Now that I think about it, my first nervous breakdown was in the summer, a time when nothing seemed to be going right. I was living in, mostly because there was no room under, my car; I'd depleted my savings, and about 120 percent more besides, on a move that didn't work out for me; and finally, my life had devolved into a punchline: I dialed up a suicide-prevention line, and they put me on hold.

Somehow I survived all that. But winter, I'm thinking, is going to kill me. Not this winter, necessarily; we're two-thirds of the way through it, and maybe halfway through the snow, though it wouldn't surprise me were I to drop dead with a shovel in my hand. (Being dead, I surmise, does cut down on one's ability to be surprised, though obviously I have no first-hand knowledge of this fact.) Winter just takes too much out of me, and I don't have all that much left.

Part of this, I'm thinking, is good old Seasonal Affective Disorder. The first winter after my sojourn in the Home for the Bewildered was spectacularly bad: not all that much snow, really, but it simply wouldn't go away. The skies remained overcast for two weeks, the powder turned into a shiny glaze, and the memory is so painfully vivid I don't even trust it anymore. I was indoors, mostly — I'd managed to bum enough cash to book myself into a not-all-that-cheap low-end motel, so I was only cold, not freezing to death — but to this day, certain icy shapes give me the fantods. One of them, as it happens, is the Freezing Rain icon used entirely too often by the National Weather Service. I don't remember having problems with winter before that year — hell, I actually got married during a January, which is pretty much unheard of — so it must have started then.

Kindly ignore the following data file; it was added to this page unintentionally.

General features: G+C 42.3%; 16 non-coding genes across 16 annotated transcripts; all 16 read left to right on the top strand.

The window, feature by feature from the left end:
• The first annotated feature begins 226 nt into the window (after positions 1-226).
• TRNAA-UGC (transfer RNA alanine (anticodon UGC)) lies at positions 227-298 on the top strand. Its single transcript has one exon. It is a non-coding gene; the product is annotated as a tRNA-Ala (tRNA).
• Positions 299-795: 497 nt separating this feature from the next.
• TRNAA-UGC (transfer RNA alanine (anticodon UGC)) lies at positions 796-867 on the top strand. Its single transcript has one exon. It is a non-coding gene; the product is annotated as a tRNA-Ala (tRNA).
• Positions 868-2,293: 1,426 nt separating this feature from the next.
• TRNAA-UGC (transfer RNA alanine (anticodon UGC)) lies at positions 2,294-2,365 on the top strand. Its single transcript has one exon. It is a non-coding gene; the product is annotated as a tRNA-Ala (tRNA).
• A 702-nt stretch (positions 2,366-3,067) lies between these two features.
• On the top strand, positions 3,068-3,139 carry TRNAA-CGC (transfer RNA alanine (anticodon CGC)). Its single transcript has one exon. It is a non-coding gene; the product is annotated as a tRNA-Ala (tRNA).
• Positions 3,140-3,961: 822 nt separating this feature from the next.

Unfortunately, the weather, pace Charles Dudley Warner, is one of those things I can't do anything about. As I grumbled back in Vent #220:

The land, almost all the way from here to Manitoba, is flatter than Britney Spears' voice, and once a cold front forms in Flin Flon, there's nothing to stop it from falling right down the map on top of us — and it's no consolation knowing that the Dakotas and Nebraska and even Kansas get it first. If anything, the time lag just builds up the inevitable apprehension.

And apprehension, of course, does nothing for one's sense of well-being. I suppose I could move to California, but no, I already tried that once. Wound up in the Humorous Agricultural Facility. And sometimes the ground shakes. (I remember it starting to shake when I was standing next to a two-story plate-glass window at some shopping mall. Back then, I could run, after a fashion, and I did.) That feeling of helplessness, that something's going to happen to you and there's nothing you can do, still comes and goes, and it never goes fast enough.

The worst of it, though, is that everything horrible that happens in the winter seems that much more horrible because it happens in the winter: even if I can walk away from it, the next place I find myself is going to be chilly.

Still, I am forced to admit that winter is an essential season, not just because Vivaldi hired all those strings, but because it brings the cycle of life to a proper close, and if there's anything left I need out of my life, it's a proper close. I mean, I've done my part to perpetuate the species, and I've tried to leave things no worse than I found them. I'd like to think I've earned a decent ending somewhere along the way. But I don't want my second-to-last thought on earth to be "Jesus Christ, it's cold."

The Vent

#712
  9 February 2011

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